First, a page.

While looking into why we started giving gifts for Hanukkah, I found this inane site, which explains how to give gifts for Hanukkah. It made me laugh out loud, so though it’s useless, I had to share.
Then I found this site, which describes Hanukkah gift-giving as “an ignorant, spineless, and evil practice”. Wow! I’m not a big fan of Hanukkah Harry, but WOW!
And then this site finally explained what most of us would have guessed… that as a tradition, Hanukkah gift-giving grew out of giving children gelt, except that in this version, gelt is earned by the children, as a reward for answering questions about Hanukkah. Which is an idea that really appeals to me.
Of course, the proliferation of gifts at Hanukkah has a lot to do with Christmas. Certainly it’s a loooooong way from a gold choco-coin to a Playstation 3. But I’m having a hard time finding out just when this switch took place. This story in the Washington Post tracks the changes in a generational way, but still doesn’t offer any hard data on when we started to see blue and white Hanukkah giftwrap.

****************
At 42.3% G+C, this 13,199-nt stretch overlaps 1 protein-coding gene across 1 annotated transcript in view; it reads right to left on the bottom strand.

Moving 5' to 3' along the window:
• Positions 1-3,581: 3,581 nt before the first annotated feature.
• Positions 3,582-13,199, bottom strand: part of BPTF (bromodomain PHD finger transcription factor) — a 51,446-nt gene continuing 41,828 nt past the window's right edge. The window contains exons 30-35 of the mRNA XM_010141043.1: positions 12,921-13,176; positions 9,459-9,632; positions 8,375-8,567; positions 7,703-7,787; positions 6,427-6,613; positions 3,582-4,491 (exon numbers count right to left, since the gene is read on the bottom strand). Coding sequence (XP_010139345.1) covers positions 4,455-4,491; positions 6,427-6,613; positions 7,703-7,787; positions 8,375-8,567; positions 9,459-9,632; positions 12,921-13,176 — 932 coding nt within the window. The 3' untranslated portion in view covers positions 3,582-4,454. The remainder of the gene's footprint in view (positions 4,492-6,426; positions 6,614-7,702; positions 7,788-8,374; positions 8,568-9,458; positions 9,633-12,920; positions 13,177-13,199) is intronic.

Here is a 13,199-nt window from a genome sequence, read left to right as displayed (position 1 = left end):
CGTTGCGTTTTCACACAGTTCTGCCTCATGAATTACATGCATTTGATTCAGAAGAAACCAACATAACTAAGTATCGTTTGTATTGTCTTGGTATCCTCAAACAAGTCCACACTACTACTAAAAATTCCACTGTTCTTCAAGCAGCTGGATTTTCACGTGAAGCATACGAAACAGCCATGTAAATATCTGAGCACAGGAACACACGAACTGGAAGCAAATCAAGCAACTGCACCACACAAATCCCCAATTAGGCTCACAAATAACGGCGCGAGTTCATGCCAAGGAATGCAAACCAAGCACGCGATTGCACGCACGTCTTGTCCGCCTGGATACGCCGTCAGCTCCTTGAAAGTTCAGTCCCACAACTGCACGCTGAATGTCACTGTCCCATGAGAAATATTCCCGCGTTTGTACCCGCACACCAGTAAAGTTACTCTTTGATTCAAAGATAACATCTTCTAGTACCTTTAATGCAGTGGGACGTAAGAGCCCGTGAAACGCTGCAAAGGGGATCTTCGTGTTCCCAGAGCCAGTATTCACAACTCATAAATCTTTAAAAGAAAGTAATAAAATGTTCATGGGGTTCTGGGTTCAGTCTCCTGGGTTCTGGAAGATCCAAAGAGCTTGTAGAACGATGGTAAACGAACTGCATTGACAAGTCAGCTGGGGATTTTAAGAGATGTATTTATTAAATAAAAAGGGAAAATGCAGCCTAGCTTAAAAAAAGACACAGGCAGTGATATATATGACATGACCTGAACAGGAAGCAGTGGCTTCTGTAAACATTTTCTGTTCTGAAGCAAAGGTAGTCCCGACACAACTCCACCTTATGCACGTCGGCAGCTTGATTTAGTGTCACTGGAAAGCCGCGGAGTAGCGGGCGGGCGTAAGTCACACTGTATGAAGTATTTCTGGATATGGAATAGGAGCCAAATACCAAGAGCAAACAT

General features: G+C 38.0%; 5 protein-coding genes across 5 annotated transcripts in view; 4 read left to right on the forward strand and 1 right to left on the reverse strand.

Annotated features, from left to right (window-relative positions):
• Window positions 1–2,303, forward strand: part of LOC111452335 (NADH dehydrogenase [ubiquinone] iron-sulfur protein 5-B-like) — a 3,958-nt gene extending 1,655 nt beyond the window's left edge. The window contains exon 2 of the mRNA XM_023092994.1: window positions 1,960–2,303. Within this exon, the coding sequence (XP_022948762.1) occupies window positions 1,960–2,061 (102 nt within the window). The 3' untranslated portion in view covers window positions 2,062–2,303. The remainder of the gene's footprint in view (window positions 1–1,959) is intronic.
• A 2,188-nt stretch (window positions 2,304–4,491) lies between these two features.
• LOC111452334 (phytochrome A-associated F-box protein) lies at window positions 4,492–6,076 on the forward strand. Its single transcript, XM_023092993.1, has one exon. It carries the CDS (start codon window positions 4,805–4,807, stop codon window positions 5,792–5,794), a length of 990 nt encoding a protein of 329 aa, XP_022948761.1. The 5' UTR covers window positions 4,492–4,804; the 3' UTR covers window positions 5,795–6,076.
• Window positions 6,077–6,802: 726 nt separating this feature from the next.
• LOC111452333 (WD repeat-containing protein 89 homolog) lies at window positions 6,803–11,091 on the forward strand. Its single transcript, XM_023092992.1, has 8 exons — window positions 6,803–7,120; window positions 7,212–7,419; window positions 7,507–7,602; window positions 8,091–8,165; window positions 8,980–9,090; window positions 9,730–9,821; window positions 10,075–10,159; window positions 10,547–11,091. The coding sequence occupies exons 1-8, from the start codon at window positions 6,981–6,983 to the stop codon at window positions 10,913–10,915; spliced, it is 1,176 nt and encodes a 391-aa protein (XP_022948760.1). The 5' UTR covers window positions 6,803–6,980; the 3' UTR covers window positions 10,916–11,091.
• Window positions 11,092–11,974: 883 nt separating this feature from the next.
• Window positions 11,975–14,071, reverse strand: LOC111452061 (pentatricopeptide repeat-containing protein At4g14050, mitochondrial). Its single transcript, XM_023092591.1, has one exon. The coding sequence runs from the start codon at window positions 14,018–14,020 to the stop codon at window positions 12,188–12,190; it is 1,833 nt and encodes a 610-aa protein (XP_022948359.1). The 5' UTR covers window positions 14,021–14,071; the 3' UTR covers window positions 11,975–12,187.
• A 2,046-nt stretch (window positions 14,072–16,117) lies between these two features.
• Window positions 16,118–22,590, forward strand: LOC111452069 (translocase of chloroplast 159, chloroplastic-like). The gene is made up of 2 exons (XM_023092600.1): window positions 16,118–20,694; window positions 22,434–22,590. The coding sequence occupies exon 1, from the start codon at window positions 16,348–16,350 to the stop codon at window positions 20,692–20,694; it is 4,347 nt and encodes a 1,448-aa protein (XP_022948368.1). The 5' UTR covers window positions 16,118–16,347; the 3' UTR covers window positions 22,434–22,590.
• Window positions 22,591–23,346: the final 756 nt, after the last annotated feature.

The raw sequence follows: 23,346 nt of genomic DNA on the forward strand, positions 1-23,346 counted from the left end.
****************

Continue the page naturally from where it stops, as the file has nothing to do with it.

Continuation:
In any case, I wanted to suggest that whatever gifts you’re giving, you might reach back to the initial gelt-as-reward tradition. Start a new trend, by quizzing your kids about something related to the holiday, or Judaism, or maybe your own family history. Make them work for it, and maybe it’ll mean a little bit more!
(Side note… this little tale on the subject is really funny, and well worth a read!)